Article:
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Prepaid Credit Card Vs. Prepaid Debit Card By Joy Uyeno, eHow Contributor , last updated August 29, 2014

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Prepaid debit and credit cards are like regular plastic with training wheels. While they work in much the same way, prepaid debit cards allow the user to practice spending without worrying about overdrawing on a bank account, where prepaid credit cards can actually have an impact on your credit report.

  1. Prepaid Debit Card

    • Unlike regular debit cards, prepaid debit cards do not draw from your bank account. Instead, you load money onto the card and may spend only that amount. Oftentimes, people use prepaid debit cards when they can't obtain a bank account or when they have trouble staying out of debt. Since a prepaid debit card isn't linked to your bank account, there's no danger of overdraft fees. However, these cards do not help you to build your credit.

    Prepaid Credit Card

    • Prepaid credit cards are usually called secured credit cards because you are using only the amount that you deposit into the account. A secured credit card differs from a prepaid debit card in that you continue to make monthly payments toward items you purchase. The benefit of a secured credit card is that it helps you to build or establish credit. Those who have no credit or have wiped out their credit histories with bankruptcy may rebuild using a secured card.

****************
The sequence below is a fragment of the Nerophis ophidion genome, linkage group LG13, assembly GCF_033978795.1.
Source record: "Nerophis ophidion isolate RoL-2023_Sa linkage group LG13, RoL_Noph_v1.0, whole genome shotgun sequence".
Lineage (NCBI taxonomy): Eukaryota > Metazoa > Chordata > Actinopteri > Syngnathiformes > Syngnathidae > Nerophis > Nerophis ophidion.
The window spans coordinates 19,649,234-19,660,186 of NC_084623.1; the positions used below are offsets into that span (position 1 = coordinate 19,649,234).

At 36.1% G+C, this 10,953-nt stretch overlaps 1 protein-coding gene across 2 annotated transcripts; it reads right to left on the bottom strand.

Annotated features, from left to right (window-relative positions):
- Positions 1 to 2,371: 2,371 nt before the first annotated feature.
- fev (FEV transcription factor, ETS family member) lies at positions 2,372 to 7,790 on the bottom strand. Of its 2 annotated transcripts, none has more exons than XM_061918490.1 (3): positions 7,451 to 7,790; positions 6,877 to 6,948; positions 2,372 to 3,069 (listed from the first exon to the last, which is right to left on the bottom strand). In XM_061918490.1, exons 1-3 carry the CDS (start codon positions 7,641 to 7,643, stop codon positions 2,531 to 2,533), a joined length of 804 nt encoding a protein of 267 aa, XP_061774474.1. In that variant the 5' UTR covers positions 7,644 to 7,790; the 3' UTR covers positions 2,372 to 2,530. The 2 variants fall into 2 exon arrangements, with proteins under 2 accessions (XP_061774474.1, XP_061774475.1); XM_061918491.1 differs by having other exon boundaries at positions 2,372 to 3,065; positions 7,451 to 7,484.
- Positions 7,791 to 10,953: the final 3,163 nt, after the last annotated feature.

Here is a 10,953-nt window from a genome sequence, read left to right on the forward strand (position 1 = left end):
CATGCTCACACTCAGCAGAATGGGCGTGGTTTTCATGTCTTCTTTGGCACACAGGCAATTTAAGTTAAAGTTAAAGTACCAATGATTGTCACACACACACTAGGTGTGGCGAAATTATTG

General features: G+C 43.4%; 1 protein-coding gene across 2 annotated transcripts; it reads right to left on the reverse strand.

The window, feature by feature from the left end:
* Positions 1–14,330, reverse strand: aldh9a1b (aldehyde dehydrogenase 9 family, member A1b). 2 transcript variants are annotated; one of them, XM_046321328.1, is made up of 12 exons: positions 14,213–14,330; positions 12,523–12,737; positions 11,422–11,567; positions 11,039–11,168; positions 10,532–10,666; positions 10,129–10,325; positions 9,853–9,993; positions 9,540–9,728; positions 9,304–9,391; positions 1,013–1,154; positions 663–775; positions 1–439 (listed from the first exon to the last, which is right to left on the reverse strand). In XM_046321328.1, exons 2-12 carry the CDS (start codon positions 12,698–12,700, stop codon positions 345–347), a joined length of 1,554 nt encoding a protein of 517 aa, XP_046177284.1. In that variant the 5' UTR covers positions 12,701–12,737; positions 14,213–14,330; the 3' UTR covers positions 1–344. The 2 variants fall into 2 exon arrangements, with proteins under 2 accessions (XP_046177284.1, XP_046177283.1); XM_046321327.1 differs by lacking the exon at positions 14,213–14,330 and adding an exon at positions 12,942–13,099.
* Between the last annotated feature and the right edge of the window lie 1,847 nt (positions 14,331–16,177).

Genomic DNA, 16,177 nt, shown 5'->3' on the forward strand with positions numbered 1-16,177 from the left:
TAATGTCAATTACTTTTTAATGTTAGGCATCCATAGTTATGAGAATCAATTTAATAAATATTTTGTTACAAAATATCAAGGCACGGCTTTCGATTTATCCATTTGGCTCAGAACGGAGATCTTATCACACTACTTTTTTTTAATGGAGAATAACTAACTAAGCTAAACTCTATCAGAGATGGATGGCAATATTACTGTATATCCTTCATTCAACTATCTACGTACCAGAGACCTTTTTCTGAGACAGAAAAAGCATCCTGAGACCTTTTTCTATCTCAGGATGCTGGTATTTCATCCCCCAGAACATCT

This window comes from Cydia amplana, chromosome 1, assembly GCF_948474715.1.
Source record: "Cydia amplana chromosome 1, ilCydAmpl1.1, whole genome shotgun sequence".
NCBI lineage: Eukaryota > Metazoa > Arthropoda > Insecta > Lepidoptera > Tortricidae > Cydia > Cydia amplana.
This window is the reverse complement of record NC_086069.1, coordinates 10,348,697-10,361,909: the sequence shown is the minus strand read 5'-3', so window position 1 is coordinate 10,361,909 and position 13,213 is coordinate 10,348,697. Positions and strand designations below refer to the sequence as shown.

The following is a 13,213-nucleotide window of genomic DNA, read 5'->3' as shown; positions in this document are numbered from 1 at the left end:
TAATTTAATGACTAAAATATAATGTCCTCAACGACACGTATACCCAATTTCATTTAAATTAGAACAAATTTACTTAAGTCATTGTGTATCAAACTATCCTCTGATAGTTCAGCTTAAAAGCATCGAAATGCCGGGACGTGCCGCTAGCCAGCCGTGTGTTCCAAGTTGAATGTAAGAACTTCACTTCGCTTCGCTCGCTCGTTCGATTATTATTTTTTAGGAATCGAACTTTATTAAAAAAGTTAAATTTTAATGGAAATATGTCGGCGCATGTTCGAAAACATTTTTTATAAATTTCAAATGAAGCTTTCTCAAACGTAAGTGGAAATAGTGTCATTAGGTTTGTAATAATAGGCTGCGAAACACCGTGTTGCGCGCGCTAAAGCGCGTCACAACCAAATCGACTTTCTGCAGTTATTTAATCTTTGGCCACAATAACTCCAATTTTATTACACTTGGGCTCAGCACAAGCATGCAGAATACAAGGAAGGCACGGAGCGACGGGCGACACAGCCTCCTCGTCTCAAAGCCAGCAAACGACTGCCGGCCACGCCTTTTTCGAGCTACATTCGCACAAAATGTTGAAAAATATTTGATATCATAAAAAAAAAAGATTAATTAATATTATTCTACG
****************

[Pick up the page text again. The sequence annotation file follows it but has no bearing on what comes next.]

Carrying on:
Warnings

    • Both prepaid debit cards and secured credit cards may come with high fees. It's vital to read the fine print in the card agreements before signing up for one. These companies may try to take advantage of consumers who have limited options.

    Considerations

    • Even if you have no credit history, you may be able to establish credit through a traditional credit card right away. Banks sometimes offer credit cards geared toward customers who are new to credit. These cards usually have low limits, but you don't have to put any money down to secure them. Also, if you are using your secured credit card to establish credit to obtain a traditional card in the future, you should wait several months before applying for the traditional card. Applying to too many accounts at once negatively affects your credit report.

    Joy Uyeno

    Joy Uyeno has been writing about travel, food, fashion, culture and finance since 2005. For three years she wrote a column for the "Honolulu Star-Bulletin" aimed at young and first-time travelers. Her writing has appeared in several local and national publications, including the 2008 anthology "Honolulu Stories." She holds a Master of Arts in writing and publishing from Emerson College.

    Original source: eHow.com

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